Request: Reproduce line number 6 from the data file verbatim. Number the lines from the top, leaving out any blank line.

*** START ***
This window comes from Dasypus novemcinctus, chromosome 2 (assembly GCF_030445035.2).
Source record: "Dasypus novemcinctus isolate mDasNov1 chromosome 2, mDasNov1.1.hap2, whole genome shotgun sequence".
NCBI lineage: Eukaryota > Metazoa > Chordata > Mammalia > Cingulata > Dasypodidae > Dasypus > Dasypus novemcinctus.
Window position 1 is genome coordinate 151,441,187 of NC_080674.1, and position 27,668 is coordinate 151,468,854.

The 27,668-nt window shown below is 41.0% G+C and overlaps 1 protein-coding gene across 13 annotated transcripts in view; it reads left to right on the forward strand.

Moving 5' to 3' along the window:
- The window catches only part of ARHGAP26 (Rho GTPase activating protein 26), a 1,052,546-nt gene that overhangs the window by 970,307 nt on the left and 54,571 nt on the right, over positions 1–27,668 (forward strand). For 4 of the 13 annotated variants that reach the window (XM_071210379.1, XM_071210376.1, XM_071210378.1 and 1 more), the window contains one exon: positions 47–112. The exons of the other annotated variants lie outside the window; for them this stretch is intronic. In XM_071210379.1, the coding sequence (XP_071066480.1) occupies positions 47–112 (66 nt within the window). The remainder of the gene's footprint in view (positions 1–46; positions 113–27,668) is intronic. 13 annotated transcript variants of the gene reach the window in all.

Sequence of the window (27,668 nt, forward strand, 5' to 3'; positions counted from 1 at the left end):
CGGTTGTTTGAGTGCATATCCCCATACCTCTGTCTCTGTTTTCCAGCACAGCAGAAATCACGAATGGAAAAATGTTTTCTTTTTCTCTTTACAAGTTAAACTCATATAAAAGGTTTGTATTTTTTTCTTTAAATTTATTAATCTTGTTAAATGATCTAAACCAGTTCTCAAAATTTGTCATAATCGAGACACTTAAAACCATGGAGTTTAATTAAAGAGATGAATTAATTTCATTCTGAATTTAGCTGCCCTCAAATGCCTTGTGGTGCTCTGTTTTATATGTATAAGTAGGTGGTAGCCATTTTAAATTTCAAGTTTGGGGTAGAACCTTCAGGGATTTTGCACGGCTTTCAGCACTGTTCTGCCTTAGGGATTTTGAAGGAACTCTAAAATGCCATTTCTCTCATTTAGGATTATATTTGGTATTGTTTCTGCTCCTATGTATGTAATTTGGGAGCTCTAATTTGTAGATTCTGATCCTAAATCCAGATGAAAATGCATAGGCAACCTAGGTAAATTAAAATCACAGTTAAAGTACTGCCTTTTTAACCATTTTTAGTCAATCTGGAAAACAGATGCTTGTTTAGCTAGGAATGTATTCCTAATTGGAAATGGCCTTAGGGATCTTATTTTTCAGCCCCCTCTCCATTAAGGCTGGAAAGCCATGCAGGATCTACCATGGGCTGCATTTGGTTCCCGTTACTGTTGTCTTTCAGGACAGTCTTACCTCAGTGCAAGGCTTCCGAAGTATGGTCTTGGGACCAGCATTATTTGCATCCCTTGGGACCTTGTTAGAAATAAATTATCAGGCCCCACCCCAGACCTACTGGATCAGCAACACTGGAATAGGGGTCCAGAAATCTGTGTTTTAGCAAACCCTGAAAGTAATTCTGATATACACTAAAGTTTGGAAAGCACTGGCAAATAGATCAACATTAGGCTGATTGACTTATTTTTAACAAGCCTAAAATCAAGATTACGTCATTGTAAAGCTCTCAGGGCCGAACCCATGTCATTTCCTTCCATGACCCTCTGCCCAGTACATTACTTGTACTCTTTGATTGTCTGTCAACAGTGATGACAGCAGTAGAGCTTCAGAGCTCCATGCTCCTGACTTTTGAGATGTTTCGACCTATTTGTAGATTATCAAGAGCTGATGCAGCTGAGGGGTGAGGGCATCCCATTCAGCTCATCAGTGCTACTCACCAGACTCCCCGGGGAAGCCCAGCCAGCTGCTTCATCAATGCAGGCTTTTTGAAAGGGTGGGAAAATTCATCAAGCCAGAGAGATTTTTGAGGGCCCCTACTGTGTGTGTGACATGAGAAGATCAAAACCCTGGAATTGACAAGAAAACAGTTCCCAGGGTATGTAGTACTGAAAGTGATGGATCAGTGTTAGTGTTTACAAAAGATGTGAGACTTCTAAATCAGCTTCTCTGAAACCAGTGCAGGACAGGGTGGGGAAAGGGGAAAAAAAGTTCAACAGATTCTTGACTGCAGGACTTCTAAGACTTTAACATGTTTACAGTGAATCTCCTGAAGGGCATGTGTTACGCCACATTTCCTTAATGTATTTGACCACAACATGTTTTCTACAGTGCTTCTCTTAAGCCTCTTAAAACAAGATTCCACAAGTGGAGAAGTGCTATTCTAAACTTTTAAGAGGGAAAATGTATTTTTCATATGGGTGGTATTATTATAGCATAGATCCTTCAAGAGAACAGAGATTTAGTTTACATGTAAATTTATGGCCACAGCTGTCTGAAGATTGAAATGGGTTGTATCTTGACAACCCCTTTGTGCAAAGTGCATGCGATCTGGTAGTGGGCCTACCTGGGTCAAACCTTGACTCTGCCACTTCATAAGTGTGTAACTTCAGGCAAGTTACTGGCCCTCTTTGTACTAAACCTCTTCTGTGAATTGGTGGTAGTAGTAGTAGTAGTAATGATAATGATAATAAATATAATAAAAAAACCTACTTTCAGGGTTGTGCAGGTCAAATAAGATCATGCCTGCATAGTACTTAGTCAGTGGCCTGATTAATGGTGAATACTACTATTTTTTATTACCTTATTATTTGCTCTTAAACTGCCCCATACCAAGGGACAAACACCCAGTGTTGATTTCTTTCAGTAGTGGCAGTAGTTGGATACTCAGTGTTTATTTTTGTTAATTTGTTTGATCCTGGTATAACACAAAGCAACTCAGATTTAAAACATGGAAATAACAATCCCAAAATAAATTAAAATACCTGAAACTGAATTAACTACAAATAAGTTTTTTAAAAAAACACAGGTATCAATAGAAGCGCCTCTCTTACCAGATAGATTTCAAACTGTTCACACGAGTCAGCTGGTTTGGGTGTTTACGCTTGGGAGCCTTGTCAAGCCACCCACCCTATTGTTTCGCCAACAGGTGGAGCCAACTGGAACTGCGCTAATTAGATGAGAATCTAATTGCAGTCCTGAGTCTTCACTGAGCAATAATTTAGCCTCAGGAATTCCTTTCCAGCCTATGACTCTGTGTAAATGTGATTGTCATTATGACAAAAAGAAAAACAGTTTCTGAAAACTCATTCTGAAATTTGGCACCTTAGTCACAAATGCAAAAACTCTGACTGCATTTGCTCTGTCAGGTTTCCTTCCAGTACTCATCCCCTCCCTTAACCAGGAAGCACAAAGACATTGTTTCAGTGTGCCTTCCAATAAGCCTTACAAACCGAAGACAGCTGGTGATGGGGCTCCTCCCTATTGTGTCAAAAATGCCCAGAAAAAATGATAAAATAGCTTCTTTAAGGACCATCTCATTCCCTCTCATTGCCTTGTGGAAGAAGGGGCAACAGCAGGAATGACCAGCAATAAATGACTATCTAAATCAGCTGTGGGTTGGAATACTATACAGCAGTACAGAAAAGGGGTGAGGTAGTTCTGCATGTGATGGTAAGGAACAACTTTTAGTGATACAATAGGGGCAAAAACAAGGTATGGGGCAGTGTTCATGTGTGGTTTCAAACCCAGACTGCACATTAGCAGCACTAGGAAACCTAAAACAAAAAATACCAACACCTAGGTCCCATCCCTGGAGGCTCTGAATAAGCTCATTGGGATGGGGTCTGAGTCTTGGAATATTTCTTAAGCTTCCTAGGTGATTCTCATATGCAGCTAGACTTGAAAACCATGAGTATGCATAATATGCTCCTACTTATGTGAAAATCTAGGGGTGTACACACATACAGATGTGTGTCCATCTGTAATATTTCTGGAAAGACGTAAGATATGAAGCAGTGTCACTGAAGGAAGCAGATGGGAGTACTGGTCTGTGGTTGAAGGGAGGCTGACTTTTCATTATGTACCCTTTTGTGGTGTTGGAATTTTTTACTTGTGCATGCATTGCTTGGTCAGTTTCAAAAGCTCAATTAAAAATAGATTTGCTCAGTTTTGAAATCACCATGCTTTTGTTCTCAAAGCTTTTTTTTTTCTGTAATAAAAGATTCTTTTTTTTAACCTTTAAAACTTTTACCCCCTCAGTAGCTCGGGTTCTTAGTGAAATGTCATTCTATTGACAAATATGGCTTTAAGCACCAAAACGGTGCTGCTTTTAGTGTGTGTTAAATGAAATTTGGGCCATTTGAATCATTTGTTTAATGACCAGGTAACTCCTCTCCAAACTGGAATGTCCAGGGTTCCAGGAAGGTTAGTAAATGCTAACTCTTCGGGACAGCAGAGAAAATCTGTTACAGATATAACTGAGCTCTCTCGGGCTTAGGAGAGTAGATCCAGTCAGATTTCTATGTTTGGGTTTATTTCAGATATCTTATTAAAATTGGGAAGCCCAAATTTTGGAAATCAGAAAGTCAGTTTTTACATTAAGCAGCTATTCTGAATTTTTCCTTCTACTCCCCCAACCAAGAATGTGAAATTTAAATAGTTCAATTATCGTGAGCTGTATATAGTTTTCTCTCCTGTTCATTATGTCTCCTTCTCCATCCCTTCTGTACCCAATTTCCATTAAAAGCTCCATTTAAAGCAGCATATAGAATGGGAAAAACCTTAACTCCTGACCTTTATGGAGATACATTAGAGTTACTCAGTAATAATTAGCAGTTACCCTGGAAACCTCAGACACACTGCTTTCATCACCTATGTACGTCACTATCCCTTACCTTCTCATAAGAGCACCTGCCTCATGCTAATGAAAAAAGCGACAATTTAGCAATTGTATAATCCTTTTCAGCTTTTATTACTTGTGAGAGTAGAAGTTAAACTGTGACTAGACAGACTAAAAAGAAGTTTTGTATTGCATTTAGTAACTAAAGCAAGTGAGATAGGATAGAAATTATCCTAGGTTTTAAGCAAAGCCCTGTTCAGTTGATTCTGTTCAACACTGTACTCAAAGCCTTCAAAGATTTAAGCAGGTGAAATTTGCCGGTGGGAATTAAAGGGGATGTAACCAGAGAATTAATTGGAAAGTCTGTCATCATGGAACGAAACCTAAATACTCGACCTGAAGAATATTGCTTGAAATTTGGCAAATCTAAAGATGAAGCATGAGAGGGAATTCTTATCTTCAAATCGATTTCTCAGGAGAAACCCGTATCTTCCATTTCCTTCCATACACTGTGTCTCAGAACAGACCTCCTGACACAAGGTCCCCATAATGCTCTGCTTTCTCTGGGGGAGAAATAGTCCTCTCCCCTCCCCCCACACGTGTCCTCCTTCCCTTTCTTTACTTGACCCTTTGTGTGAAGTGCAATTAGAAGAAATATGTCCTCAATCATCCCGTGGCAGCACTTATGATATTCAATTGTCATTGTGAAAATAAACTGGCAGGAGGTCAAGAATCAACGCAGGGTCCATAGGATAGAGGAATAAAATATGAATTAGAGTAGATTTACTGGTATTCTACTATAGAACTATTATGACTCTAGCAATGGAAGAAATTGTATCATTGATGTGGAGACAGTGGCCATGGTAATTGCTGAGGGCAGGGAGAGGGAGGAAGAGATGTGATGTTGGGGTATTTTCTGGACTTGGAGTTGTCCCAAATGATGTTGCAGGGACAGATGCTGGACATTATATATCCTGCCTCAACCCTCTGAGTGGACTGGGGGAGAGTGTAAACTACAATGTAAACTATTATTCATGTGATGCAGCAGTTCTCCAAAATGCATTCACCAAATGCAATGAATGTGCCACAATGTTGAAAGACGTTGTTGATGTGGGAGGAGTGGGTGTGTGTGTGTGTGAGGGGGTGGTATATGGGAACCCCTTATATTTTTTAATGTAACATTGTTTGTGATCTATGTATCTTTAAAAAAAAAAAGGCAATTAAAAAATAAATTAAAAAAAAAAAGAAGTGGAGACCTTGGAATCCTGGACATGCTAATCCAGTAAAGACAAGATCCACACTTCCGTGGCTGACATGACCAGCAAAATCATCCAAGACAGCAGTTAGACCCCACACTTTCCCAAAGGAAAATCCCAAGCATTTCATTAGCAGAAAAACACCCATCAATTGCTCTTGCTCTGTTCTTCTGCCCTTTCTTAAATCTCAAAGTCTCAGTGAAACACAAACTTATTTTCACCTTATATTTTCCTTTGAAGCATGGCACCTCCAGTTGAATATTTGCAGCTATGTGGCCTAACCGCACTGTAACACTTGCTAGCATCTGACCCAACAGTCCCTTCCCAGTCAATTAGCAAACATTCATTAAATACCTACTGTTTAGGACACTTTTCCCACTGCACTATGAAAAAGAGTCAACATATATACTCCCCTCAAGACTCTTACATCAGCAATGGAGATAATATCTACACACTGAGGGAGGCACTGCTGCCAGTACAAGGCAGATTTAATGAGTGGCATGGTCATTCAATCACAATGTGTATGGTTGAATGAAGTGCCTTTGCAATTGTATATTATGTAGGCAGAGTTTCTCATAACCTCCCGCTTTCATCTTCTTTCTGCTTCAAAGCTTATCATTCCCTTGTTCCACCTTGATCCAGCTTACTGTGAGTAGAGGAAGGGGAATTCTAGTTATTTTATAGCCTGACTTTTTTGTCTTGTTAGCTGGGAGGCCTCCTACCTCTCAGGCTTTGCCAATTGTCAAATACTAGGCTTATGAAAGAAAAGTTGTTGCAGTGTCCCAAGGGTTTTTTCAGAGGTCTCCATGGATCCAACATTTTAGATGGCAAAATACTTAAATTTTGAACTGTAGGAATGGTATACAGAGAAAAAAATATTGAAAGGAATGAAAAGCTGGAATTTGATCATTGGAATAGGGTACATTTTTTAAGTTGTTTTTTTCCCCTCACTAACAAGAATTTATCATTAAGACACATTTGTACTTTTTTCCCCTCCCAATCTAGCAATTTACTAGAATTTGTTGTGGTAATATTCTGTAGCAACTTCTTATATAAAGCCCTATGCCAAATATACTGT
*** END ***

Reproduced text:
Moving 5' to 3' along the window: